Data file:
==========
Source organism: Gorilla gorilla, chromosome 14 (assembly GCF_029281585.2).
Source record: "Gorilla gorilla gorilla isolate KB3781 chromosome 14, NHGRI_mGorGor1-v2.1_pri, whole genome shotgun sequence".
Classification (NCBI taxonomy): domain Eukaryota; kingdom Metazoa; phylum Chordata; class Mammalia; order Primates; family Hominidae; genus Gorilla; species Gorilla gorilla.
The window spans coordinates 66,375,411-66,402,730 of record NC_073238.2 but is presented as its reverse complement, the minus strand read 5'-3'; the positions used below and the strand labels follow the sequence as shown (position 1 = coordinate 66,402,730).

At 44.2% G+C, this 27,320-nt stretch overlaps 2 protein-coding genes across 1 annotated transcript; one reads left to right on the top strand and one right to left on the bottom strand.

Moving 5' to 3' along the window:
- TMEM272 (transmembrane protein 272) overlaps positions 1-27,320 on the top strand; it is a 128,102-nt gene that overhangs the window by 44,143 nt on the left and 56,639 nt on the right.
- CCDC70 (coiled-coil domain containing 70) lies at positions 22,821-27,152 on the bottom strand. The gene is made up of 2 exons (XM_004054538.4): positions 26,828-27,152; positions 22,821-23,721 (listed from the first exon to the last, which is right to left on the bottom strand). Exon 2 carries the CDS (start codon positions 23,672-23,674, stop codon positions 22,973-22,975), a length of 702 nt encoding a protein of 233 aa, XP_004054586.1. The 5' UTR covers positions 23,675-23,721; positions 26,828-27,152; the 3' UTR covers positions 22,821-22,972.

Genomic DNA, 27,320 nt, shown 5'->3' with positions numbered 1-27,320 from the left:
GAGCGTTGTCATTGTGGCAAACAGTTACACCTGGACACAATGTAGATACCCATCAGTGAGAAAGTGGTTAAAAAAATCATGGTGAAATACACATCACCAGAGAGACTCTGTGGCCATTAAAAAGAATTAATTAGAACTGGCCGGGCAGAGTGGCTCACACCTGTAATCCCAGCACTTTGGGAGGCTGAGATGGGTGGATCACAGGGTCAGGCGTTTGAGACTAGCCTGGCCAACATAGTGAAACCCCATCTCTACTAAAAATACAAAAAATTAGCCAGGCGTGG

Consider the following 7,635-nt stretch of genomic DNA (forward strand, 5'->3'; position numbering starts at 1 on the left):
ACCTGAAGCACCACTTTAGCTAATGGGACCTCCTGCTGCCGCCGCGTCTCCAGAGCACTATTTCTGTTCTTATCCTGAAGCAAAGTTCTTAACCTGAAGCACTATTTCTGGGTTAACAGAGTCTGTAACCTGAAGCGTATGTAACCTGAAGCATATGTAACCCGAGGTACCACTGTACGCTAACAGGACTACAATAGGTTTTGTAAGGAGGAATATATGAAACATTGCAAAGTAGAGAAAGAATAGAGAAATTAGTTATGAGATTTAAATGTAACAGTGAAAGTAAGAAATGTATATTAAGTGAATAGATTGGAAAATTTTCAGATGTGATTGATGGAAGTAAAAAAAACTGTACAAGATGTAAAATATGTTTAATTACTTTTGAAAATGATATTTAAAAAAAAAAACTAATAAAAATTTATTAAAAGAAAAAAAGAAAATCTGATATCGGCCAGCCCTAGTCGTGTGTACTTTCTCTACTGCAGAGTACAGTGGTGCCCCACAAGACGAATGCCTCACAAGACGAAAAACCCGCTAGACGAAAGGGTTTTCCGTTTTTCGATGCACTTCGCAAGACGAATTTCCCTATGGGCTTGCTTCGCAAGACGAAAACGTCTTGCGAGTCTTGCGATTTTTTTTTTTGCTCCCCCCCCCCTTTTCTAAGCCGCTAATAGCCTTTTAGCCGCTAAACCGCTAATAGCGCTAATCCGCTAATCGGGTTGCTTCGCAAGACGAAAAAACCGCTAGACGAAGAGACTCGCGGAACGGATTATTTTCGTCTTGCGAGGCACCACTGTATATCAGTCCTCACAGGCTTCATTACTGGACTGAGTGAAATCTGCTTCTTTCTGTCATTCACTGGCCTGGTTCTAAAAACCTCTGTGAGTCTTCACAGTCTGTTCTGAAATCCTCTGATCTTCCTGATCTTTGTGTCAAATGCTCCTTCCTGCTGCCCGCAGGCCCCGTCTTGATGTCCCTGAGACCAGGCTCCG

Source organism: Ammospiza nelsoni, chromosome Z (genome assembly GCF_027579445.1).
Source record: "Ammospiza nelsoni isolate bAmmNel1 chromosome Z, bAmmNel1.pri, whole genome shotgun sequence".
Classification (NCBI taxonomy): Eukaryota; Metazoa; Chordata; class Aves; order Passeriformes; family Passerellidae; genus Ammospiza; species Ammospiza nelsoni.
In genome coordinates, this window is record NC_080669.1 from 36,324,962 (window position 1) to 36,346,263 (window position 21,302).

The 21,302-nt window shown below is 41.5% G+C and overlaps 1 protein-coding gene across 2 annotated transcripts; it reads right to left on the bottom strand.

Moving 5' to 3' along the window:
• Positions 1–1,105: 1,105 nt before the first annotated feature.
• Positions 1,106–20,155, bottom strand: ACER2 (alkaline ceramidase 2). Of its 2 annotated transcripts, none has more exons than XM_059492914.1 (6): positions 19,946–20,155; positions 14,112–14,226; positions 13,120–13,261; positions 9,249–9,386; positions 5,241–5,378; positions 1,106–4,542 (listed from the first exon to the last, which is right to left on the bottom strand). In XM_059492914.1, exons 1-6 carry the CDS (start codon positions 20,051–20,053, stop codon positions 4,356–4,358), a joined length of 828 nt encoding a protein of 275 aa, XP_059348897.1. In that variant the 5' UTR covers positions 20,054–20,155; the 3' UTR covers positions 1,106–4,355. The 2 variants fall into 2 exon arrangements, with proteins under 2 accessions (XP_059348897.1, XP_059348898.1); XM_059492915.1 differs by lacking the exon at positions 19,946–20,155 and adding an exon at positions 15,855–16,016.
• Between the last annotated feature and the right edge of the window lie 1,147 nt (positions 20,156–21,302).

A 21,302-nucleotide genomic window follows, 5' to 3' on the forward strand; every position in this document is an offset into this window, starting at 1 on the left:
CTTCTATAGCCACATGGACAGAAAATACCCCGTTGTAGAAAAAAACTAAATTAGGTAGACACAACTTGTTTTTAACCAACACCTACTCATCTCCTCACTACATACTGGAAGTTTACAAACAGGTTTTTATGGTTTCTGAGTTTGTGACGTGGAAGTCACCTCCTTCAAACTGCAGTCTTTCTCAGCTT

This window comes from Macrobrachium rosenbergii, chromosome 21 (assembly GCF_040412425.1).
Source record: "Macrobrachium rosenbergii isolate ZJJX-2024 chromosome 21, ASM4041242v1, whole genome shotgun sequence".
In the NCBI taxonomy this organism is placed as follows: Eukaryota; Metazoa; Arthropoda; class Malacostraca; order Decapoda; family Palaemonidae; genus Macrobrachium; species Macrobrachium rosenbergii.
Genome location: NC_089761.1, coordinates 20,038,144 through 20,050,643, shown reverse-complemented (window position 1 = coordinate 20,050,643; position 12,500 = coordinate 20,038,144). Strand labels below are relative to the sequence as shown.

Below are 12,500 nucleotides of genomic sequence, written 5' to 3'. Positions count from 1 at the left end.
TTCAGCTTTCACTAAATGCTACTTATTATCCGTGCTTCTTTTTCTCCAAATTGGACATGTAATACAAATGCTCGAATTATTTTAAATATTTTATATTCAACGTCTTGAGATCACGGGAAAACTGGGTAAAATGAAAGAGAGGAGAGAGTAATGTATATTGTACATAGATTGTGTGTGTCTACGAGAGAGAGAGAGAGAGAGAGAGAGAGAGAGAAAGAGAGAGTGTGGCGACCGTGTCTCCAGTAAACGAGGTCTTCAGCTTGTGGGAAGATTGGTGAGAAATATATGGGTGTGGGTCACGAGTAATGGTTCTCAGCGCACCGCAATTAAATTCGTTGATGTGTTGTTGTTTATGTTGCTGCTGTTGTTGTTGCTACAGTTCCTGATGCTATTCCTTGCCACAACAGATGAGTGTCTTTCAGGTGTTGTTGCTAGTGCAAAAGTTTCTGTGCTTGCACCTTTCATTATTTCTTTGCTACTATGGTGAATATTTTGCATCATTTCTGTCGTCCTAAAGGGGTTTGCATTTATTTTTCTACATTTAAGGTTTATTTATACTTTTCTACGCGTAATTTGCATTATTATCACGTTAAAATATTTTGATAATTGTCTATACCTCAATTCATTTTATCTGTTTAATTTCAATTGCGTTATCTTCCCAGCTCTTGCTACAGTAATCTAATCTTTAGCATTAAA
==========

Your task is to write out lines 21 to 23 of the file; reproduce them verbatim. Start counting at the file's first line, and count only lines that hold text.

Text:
• Between the last annotated feature and the right edge of the window lie 1,147 nt (positions 20,156–21,302).

A 21,302-nucleotide genomic window follows, 5' to 3' on the forward strand; every position in this document is an offset into this window, starting at 1 on the left:
CTTCTATAGCCACATGGACAGAAAATACCCCGTTGTAGAAAAAAACTAAATTAGGTAGACACAACTTGTTTTTAACCAACACCTACTCATCTCCTCACTACATACTGGAAGTTTACAAACAGGTTTTTATGGTTTCTGAGTTTGTGACGTGGAAGTCACCTCCTTCAAACTGCAGTCTTTCTCAGCTT